It's hard to imagine anyone better prepared to start a craft distillery than Nathan Kaiser. Armed with a microbiology degree, years of experience at startups (mostly in tech), and a family history of making moonshine, it almost seems like destiny. "I have a pretty good life," 2Bar Spirits owner, founder, and CEO Kaiser says. "I've got a wife, two kids, and I make booze."
I dropped by the distillery in Seattle's SoDo neighborhood for a tour and to learn about the process of making moonshine, vodka, and bourbon. 2Bar is one of the few grain-to-bottle operations that have opened in the three years since the easing of laws gave birth to Washington State's fledgling craft distilling industry.
Kaiser's excitement about his still-new business is effusive. "I made bourbon!" he giggles, even as he explains that the bourbon—his third spirit after wheat vodka and moonshine—is still aging while he clears the paperwork with the state.
In the tasting room at the front of the building, he pours tastes of the two completed spirits under a photo on the wall of his grandfather. 2Bar as a spirits company may only be a year and a half old, but 2Bar Ranch in South Texas has been in the Kaiser family for five generations. The company name comes only from the ranch side of the family, but the moonshining, legend has it, comes from both. So moonshine seemed like a logical first spirit for Kaiser's Seattle distillery.
2Bar's moonshine is an un-aged spirit made from 80% corn and 20% malted barley, a less complex mashbill than Kaiser's corn-focused white dog (which is what goes into oak barrels to become bourbon). In bourbon, the aging process smooths out rough edges as the wood interacts with the spirit, but in 2Bar's moonshine, the flavor stays true to the original ingredients. The dominant flavor is reminiscent of summer's sweetest corn, with a brightness that bourbon's time in the barrel tends to gloss over. The single-distilled vodka too, has a wonderful sweetness, creamy and rich, a far cry from anything you'll find from most major producers. Kaiser encourages flavor in his vodka, rather than trying to distill it out. He refuses to answer when I press him to compare his product to larger brands—and I can't blame him. I'd have an easier time naming a cocktail or even a bourbon that match the wafting caramel flavors of his vodka than any vodka I've had outside of Washington State.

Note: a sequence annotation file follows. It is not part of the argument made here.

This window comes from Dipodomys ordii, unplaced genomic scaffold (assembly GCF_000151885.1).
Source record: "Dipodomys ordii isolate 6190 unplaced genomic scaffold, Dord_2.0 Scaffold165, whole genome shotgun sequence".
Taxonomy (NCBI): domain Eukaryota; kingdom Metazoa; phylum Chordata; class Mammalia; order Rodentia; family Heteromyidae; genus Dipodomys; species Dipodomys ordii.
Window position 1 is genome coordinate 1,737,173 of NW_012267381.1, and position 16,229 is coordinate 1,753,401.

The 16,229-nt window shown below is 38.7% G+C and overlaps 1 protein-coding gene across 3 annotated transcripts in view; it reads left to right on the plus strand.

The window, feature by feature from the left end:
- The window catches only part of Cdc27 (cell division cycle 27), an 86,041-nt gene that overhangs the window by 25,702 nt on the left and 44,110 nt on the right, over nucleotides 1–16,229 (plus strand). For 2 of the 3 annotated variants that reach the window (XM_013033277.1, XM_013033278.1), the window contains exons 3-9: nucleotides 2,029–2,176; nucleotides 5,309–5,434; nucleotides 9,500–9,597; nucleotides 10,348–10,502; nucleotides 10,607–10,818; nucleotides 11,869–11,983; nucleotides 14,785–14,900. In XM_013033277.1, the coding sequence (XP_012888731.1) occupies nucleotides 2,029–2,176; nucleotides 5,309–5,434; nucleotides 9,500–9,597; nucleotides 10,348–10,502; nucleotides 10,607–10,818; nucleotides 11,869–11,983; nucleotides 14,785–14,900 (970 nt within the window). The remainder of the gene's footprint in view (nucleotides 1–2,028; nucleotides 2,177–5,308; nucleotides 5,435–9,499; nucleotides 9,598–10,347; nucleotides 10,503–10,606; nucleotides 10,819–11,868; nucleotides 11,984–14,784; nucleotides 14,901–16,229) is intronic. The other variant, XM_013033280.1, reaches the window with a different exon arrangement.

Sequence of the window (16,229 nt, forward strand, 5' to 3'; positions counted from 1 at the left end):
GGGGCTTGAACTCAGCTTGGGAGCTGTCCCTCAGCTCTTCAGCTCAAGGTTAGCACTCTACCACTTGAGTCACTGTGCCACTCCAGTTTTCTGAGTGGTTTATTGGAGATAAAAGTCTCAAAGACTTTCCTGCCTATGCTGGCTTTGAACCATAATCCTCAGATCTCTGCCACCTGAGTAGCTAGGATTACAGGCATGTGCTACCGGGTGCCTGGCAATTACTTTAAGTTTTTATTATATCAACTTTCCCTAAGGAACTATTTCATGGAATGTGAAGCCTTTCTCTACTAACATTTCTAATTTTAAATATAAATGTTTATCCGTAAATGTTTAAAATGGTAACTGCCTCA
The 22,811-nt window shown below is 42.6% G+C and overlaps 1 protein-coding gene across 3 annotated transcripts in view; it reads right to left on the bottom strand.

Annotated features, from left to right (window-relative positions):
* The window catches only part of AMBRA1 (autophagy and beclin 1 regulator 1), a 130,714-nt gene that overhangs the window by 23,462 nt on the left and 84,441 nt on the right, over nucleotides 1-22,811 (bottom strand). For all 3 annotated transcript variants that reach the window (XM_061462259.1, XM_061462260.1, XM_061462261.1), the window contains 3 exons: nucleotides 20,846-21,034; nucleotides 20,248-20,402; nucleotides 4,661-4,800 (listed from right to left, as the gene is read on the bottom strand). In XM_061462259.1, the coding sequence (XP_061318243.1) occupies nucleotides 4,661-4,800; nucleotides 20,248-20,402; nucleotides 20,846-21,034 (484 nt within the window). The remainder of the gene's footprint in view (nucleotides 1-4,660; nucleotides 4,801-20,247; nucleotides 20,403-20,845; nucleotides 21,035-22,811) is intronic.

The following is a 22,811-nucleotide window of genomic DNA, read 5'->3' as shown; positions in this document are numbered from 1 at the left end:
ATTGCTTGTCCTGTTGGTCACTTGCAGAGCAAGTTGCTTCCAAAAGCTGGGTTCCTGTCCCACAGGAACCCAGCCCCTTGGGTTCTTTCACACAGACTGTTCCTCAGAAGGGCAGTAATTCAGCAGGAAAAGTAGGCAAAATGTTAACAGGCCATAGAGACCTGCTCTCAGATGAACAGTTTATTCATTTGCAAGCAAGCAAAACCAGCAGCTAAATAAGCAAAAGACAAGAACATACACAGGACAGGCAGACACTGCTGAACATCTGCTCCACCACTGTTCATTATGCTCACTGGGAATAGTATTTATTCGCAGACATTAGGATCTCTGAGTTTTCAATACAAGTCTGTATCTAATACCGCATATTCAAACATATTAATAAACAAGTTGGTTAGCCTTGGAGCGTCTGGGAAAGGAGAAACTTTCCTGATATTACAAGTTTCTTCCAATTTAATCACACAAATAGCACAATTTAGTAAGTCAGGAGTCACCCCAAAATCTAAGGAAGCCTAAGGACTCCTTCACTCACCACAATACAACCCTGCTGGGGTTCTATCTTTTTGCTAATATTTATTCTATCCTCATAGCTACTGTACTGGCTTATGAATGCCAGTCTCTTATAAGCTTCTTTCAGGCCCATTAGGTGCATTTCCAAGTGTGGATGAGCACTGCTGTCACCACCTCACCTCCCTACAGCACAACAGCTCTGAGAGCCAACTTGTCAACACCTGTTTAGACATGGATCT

"What you can do with booze is amazing," Kaiser tells me, remarking on the difference between his and other vodkas. "Twenty or thirty years ago, nobody knew the diversity of wine or beer. Soon it will be the same with vodka." He says that distilling "is a volume business, so after a while we won't see craft, as a word, meaning small, since distillers need to grow bigger and bigger to make more money." I ask him how he plans to grow in the future. The same way, he answers, that he got started: going door-to-door, knocking and getting people to try his product, whether they might sell it in their store, their restaurant, or just enjoy it. Like his grandfather before him—who took over the 2Bar Ranch at age eight, after the death of his father—Nathan is ready to get his hands dirty and work hard to build his business.
Want to see how spirits are made at 2bar? Pop over to the slideshow for a tour »
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